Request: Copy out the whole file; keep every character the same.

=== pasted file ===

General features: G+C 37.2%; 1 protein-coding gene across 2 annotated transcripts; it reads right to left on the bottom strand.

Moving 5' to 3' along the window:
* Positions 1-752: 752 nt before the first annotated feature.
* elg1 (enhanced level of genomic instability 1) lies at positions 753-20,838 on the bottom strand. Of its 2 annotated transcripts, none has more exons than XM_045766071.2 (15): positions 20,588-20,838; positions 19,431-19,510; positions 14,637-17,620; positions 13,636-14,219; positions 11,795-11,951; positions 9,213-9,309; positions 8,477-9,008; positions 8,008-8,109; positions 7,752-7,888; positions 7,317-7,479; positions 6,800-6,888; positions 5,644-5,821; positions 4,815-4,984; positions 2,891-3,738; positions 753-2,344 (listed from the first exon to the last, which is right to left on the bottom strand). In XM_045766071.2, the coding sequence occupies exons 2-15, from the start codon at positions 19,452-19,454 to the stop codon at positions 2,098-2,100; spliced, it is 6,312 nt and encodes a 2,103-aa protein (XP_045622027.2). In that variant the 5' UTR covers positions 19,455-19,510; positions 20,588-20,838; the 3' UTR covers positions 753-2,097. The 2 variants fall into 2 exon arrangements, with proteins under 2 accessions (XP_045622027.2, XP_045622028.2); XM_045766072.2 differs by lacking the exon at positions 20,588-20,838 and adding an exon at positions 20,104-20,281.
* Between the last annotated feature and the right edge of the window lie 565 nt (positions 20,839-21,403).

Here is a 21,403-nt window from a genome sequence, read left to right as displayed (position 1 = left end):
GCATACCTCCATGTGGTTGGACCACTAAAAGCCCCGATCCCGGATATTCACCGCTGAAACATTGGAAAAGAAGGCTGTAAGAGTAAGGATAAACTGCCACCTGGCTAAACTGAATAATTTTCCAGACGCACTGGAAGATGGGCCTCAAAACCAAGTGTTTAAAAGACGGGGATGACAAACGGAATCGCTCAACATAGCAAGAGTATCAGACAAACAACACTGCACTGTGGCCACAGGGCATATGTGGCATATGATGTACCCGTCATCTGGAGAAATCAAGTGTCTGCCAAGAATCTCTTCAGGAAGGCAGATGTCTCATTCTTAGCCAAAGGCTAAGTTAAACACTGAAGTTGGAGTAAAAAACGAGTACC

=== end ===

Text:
General features: G+C 37.2%; 1 protein-coding gene across 2 annotated transcripts; it reads right to left on the bottom strand.

Moving 5' to 3' along the window:
* Positions 1-752: 752 nt before the first annotated feature.
* elg1 (enhanced level of genomic instability 1) lies at positions 753-20,838 on the bottom strand. Of its 2 annotated transcripts, none has more exons than XM_045766071.2 (15): positions 20,588-20,838; positions 19,431-19,510; positions 14,637-17,620; positions 13,636-14,219; positions 11,795-11,951; positions 9,213-9,309; positions 8,477-9,008; positions 8,008-8,109; positions 7,752-7,888; positions 7,317-7,479; positions 6,800-6,888; positions 5,644-5,821; positions 4,815-4,984; positions 2,891-3,738; positions 753-2,344 (listed from the first exon to the last, which is right to left on the bottom strand). In XM_045766071.2, the coding sequence occupies exons 2-15, from the start codon at positions 19,452-19,454 to the stop codon at positions 2,098-2,100; spliced, it is 6,312 nt and encodes a 2,103-aa protein (XP_045622027.2). In that variant the 5' UTR covers positions 19,455-19,510; positions 20,588-20,838; the 3' UTR covers positions 753-2,097. The 2 variants fall into 2 exon arrangements, with proteins under 2 accessions (XP_045622027.2, XP_045622028.2); XM_045766072.2 differs by lacking the exon at positions 20,588-20,838 and adding an exon at positions 20,104-20,281.
* Between the last annotated feature and the right edge of the window lie 565 nt (positions 20,839-21,403).

Here is a 21,403-nt window from a genome sequence, read left to right as displayed (position 1 = left end):
GCATACCTCCATGTGGTTGGACCACTAAAAGCCCCGATCCCGGATATTCACCGCTGAAACATTGGAAAAGAAGGCTGTAAGAGTAAGGATAAACTGCCACCTGGCTAAACTGAATAATTTTCCAGACGCACTGGAAGATGGGCCTCAAAACCAAGTGTTTAAAAGACGGGGATGACAAACGGAATCGCTCAACATAGCAAGAGTATCAGACAAACAACACTGCACTGTGGCCACAGGGCATATGTGGCATATGATGTACCCGTCATCTGGAGAAATCAAGTGTCTGCCAAGAATCTCTTCAGGAAGGCAGATGTCTCATTCTTAGCCAAAGGCTAAGTTAAACACTGAAGTTGGAGTAAAAAACGAGTACC